The hapless Royals return to Kansas City to take on the hapfull Cleveland Indians. Is hapfull a word? Officially it isn’t, but that’s okay. The Indians are quite good and seem to really be coming to life in a division that was always going to be a cakewalk for them. They can hit, they can pitch, they can field. Their one weakness is a little bit strange given their personnel, but their bullpen has been a problem for them at times, though it seems like they might be starting to figure things out there. When you have multiple MVP candidates and multiple Cy Young candidates, though, you can make up for one area that might be a bit of a weakness.
|45-37, 1st Place, AL Central
|Team SP DRA
|Team RP DRA
|Team WARP Leader
|Jose Ramirez, 4.5
|Record vs. Royals
Royals vs. Indians
Indians Projected Lineup
Projected Pitching Matchups
Whenever the Royals face Kluber, I think back to 2012 and 2013 when I couldn’t figure out why a guy with the stuff Kluber had wasn’t getting better results. Well, he’s getting better results now. I’m not sure he’s the best pitcher in baseball or even the American League, but he’s one of a handful on the short list. What’s amazing is that I think he might be getting even better as his control, which was always good, just continues to improve as he’s walking just a batter per nine innings this season. When you have stuff like that, it’s game over. He works with a two-seamer, cutter and slider and all are phenomenal pitches with his fastball coming in at around 93 with some fantastic movement. It is the pitch that’s been hit the hardest with a .496 slugging percentage allowed and nine home runs. That’s the way to beat him. But while you’re trying to beat him on that, you’re either whiffing on pretty much all his pitches are beating them into the ground. He is coming off his worst start of the year, lasing just 1.2 innings and allowing six runs against St. Louis. Now, that can be good or bad in that maybe there’s something off with him, but I’m betting its bad, knowing Kluber. He’s faced the Royals once this year and gave up two unearned runs over seven innings in an 11-2 Indians win. If you’re looking for a bright spot, Mike Moustakas is hitting .463/.500/.707 against him in 44 plate appearances.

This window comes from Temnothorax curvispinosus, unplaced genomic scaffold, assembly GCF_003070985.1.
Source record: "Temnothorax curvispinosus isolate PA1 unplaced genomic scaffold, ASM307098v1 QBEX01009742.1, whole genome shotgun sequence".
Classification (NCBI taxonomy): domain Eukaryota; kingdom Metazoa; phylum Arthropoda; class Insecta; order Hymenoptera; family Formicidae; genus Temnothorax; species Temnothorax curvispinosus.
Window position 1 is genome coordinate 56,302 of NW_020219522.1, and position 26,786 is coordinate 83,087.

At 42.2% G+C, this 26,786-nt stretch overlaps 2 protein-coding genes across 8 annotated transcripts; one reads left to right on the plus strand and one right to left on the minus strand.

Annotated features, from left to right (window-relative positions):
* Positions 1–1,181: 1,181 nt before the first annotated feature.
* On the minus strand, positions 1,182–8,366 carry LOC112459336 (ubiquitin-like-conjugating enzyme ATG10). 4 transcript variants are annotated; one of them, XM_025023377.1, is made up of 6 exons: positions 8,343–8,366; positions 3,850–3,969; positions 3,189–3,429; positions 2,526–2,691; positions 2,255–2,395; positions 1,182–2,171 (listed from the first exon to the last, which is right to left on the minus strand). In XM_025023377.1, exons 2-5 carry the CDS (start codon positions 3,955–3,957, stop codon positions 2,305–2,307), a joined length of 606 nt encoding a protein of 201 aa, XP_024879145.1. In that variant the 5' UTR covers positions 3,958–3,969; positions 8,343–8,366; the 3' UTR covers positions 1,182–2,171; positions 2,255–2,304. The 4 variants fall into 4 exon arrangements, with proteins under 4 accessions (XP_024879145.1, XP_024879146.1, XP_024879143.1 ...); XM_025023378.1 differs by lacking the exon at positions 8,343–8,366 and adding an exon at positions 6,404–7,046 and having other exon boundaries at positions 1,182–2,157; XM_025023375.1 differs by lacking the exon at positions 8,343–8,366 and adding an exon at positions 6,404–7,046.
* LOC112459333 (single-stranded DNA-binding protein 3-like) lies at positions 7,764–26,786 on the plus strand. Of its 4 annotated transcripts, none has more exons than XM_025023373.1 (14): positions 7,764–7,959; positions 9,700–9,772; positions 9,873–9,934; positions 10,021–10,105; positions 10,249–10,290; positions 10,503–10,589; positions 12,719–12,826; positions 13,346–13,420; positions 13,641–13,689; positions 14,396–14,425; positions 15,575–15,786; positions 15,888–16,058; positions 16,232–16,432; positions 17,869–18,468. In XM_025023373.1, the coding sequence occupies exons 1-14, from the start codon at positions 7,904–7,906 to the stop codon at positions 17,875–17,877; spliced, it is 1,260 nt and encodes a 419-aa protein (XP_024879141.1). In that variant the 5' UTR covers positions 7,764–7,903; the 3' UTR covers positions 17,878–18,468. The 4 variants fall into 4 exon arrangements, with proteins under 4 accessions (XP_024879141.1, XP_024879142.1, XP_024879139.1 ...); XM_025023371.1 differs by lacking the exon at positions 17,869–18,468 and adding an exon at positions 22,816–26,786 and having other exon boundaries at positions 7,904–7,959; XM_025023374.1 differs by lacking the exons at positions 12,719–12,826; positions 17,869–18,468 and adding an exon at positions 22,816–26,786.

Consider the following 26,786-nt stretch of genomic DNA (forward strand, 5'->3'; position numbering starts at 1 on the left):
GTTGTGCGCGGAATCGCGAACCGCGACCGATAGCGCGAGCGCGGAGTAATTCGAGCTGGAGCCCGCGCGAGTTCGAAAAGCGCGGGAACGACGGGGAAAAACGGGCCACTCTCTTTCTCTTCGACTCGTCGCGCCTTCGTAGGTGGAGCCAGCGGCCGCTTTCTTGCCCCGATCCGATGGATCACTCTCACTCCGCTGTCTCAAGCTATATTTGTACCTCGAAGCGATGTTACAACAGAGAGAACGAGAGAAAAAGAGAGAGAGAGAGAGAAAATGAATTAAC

There was a time a few weeks ago when a Junis vs. Kluber matchup would be very exciting, given the comparisons that were made the two sliders, but Junis has been really bad for awhile now, coming out on the losing end of each of his last six starts. One thing I hadn’t noticed before is that he’s thrown about twice as many curves as last season in a pretty similar number of innings, but the whiff rate on it has dropped from 53.8 percent to just 10 percent. Now, he doesn’t throw it much, so that’s not a big issue, but it’s interesting. I really believe the issue for Junis is that he’s just spending too much time in the middle of the plate, as I mentioned in Friday Notes. He gave up four runs on six hits in 5.2 innings against the Indians earlier this year after struggling last year, so this may not be much of a matchup for him.
They’ve got some Bieber fever in Cleveland with their newest rookie starter. Bieber had thrown 76.2 innings in the minors this year and control is and was his calling card, walking just six batters in those innings. He’s walked just four in the big leagues as well, so it’s carrying over, and he’s amazingly getting strikeouts as well, and a lot of them. He throws a lot of four-seam fastballs, nearly 60 percent of pitches are of that variety and he is solid velocity, averaging 93 MPH or so. His slider and curve are nice changes of pace and very good strikeout pitches for him. The numbers are really eye-popping for him. The stuff doesn’t really jump off the screen when you watch him, but it sure looks like it’ll play as a big league pitcher for a long time. His weakness in the big leagues has been lefties, so maybe this is the day Alcides Escobar gets a day off (haha, I kid), but the heavy lifting will likely need to be done against him by guys like Mike Moustakas, Lucas Duda, Alex Gordon, Adalberto Mondesi and Rosell Herrera. It might even be a day to give Hunter Dozier a breather and get Bonifacio some DH at bats with Abraham Almonte in the outfield.